A few people mentioned that they'd like to hear about what records have stood the test of time for both Tim and me. While my time in hardcore is less than Tim's, it's still been 15 years of evaluating and re-evaluating countless records and my accompanying feelings on them.
I came up with three that run the gamut of my tastes in hardcore, in no order. On the whole though, I have to say that the vast majority of classic punk and hardcore records I heard when I was a pre-pubescent pre-teen still remain classics. Perhaps some things from the nineties haven't held up, but it's not like Rock For Light has bummed me out as I've gotten older or anything.
These three have special places in my heart, and I think I actually love them more and more each time I listen to them. I've dissected every aspect of them, and feel like I'm as true a fan as any. I'd love to pose and cite some rare stuff from '79, but at the end of the day, I come back to these. - Gordo DCXX
CRO-MAGS "Age Of Quarrel" - 1986
Total no brainer. Still the eptiome of the perfect fusion of blazing hardcore, punk, and metal created by urban dudes who stockpiled notes from the best and put everything they witnessed first hand coming up into one band that was so potent they had no choice but to self-destruct. When I first heard Age Of Quarrel, it sounded like a wrecking ball of fire being played by grown ass men who knew all about the harsh truth of reality, had mastered their instruments, and could easily hurt me.
Many years later, I have grown up, spent countless hours honing 'musician' skills of my own, and have attempted to build some type of imposing physical presence...and yet I listen to this record and I'm instantly a scared little boy again...a weak amateur...a lightweight. I still can't play all of Mackie's beats, I can't fully grasp the desperation of the lyrics, and I can't pretend to relate to the war zone of a place where this came from - and I don't think that will ever change. In reality, this record describes a world that I am merely visiting as a tourist from the suburbs. But fuck, I can't help it...when We Gotta Know kicks in, all of a sudden I have a full dragon tattoo on my chest, it's 3am, and I'm carrying a cinder block on Avenue D looking for a guy named "Scrillo" who just robbed my boy Chris. You see what I'm saying?
Some prefer the demo rawness. I'll take the LP any day. Everything about this record sounds perfect, flows perfect, and simply is perfect. Hail the Cro-Mags.
YOUTH OF TODAY "Break Down The Walls" - 1987
In terms of Straight Edge Hardcore, this to me is in many respects, the genre at its pinnacle, love or hate it. It's short Italian guys who took SSD, DYS, The Abused, Negative Approach, and Minor Threat, and said "let's do it as best we can...straight edge and in your face, without any apologies." Nobody ever said it was entirely original, but I'm saying it's absolute perfection.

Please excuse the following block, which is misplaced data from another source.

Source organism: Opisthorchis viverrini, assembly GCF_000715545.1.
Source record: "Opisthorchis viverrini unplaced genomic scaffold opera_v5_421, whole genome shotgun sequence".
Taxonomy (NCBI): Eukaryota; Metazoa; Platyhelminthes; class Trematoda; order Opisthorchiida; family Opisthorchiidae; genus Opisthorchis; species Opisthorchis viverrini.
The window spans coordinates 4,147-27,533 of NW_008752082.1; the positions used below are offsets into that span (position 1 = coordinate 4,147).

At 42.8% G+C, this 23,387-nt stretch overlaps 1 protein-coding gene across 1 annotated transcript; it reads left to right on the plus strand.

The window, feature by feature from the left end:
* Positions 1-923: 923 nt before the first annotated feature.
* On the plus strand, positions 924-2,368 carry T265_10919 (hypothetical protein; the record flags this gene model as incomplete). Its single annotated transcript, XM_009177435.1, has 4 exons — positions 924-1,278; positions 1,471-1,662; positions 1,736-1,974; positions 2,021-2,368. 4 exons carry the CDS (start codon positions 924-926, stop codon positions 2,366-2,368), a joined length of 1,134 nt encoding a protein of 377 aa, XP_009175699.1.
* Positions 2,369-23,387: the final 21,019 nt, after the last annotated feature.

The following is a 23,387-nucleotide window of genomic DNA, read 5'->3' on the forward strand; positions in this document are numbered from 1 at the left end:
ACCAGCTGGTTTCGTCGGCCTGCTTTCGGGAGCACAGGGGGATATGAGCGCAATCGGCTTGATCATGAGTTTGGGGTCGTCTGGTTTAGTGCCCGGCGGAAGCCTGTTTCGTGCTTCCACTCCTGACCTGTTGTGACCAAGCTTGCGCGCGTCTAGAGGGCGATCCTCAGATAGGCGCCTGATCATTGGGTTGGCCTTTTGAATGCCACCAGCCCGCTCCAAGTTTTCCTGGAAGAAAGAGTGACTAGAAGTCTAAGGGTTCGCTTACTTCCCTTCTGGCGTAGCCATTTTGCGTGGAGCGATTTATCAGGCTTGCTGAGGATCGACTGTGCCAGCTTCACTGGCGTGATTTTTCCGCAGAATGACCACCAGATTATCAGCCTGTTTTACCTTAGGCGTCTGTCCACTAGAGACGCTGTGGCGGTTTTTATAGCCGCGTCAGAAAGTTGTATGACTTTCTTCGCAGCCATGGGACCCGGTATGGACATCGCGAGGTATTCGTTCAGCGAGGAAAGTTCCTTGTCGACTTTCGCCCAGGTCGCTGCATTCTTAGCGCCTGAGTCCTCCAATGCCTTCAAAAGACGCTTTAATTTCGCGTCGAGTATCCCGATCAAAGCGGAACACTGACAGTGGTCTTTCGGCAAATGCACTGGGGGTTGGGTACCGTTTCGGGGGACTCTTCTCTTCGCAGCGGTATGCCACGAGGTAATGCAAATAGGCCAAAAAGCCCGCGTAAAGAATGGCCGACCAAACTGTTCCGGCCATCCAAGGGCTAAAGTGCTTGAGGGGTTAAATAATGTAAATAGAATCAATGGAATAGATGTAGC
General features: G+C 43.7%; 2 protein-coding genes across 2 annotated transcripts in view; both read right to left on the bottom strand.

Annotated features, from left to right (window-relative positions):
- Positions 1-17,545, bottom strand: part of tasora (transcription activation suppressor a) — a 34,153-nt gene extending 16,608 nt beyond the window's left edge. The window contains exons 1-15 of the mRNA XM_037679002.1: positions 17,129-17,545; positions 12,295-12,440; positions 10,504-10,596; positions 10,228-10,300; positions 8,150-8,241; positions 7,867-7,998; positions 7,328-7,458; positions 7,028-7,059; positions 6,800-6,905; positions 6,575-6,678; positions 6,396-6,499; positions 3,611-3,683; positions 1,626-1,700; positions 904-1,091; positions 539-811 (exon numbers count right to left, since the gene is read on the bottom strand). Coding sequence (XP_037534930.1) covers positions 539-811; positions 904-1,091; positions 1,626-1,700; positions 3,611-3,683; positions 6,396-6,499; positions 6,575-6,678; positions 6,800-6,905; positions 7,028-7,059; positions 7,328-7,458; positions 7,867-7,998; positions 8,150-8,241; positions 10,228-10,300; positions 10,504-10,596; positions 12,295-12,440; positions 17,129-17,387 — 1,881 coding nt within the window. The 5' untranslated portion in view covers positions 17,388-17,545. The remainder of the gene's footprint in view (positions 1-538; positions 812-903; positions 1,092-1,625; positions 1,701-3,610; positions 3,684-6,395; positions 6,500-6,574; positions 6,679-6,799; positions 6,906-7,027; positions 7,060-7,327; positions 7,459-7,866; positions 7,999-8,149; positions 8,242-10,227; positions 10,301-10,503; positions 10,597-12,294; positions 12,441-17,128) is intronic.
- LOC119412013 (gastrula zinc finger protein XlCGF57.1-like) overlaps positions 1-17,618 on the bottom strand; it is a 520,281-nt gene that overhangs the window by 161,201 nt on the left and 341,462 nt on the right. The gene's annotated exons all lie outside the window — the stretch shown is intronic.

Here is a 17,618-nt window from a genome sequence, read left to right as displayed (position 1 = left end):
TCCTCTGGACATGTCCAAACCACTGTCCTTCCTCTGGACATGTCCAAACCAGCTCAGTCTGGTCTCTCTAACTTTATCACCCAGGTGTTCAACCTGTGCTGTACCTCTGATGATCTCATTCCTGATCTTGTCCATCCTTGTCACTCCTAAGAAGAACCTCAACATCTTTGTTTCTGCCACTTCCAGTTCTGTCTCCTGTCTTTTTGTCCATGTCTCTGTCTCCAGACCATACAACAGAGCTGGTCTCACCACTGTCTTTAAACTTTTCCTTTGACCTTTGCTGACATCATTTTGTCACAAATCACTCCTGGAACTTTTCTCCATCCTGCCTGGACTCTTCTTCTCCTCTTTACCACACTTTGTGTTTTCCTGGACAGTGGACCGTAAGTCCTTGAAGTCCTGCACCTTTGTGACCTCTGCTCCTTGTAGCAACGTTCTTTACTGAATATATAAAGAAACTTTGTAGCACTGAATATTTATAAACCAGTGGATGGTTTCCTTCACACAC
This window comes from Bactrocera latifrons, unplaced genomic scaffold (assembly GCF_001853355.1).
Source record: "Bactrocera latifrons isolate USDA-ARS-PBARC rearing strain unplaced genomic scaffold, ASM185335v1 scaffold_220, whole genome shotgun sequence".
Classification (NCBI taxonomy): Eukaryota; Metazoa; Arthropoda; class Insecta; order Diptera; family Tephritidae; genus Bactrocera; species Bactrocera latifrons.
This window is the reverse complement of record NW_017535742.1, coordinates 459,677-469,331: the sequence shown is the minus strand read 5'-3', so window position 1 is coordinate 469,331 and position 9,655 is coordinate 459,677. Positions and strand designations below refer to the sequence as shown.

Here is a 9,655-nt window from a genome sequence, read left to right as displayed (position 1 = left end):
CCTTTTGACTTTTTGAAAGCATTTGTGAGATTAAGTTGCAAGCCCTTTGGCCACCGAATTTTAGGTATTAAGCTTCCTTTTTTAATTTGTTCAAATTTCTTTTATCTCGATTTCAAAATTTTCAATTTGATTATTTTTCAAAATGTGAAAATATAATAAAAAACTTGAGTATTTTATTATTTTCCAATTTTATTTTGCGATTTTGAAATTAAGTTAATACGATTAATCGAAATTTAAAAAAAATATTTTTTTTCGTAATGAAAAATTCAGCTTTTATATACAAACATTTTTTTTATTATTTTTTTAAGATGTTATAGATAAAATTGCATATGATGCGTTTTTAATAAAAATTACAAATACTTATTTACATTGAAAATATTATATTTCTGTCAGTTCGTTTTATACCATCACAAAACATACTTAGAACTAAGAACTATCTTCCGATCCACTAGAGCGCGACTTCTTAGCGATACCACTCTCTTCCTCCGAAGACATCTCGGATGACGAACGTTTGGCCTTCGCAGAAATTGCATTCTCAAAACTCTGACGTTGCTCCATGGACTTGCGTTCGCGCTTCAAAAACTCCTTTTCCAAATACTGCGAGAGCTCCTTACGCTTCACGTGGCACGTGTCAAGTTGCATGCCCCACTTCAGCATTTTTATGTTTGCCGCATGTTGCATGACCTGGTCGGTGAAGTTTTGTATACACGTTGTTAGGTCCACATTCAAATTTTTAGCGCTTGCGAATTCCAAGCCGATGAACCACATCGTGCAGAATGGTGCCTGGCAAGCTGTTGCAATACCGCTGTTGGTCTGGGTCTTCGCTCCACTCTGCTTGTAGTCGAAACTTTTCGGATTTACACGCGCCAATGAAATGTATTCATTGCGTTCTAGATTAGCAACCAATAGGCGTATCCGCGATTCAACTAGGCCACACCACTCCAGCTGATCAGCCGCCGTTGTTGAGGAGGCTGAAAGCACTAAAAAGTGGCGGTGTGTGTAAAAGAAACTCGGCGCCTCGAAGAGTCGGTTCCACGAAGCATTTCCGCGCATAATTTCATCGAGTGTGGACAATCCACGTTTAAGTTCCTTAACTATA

Every YOT record stands the test of time for me, and I easily could have swapped We're Not In The Alone in place of Break Down The Walls. But the rawness of Break Down The Walls - Ray's bombastic growling, Porcell's guitar tone, Drew's spastic but relatively clocked-in drumming, the presence of Richie's attack, Craig's bass lines - it really seems like it's YOT at their most aggressive, their most honest, and their most compelled.
It is X'd fists in the air, Champion sweatshirts with the hoods up, Air Jordan Is, jumping off the drum riser, diving into the crowd, trying to change the world...just a band in top gear with a full tank of gas, eager to build an entire SEHC scene from city to city. This record is the soundtrack to that. I'm the first to admit there are cheesy SEHC records that came from bands after Break Down The Walls...but I can never fault this one.
DANZIG "DANZIG I" - 1988
Ahh yes, the evil B side to the boy scout goodness of the YOT A side. I'll get some shit for this, but I don't care.
To me, the first Danzig LP took the spirit of The Misfits and the heart of Samhain, mixed it with eerie, early Black Sabbath and the darker side of Led Zeppelin and repackaged it with heavy, stark imagery. The recording is plainly ferocious, demanding, and polished, and yet it's also stripped down to a point where it sounds like there's hardly any trickery or excess involved. It's a Rubin-perfected Glenn Danzig with his best vocal performance ever, crooning high-in-the-mix over Christ's sinister, sex-drenched crusher blues riffs, Eerie Von's dark and creepy bass lines, and Chuck Biscuits playing drums while almost standing up, bashing away with raw precision and never-ending power on a minimalist's drumset that sounds ten times bigger than it really is.
I didn't totally "get it" when I was 12. Now I couldn't possibly "get it" any more. In a lot of ways, you could put this record at the center of my own personal music spectrum as the middle point. Punk, hardcore, classic hard rock, early rock 'n roll, blues, metal...Danzig mixes it here so seemlessly and naturally in a way that was/is impossible for others to emulate. And in terms of power, I simply can't listen to it without wanting to bang my head into oblivion.
Wednesday, March 17, 2010
Posted by DOUBLE CROSS at 7:44 PM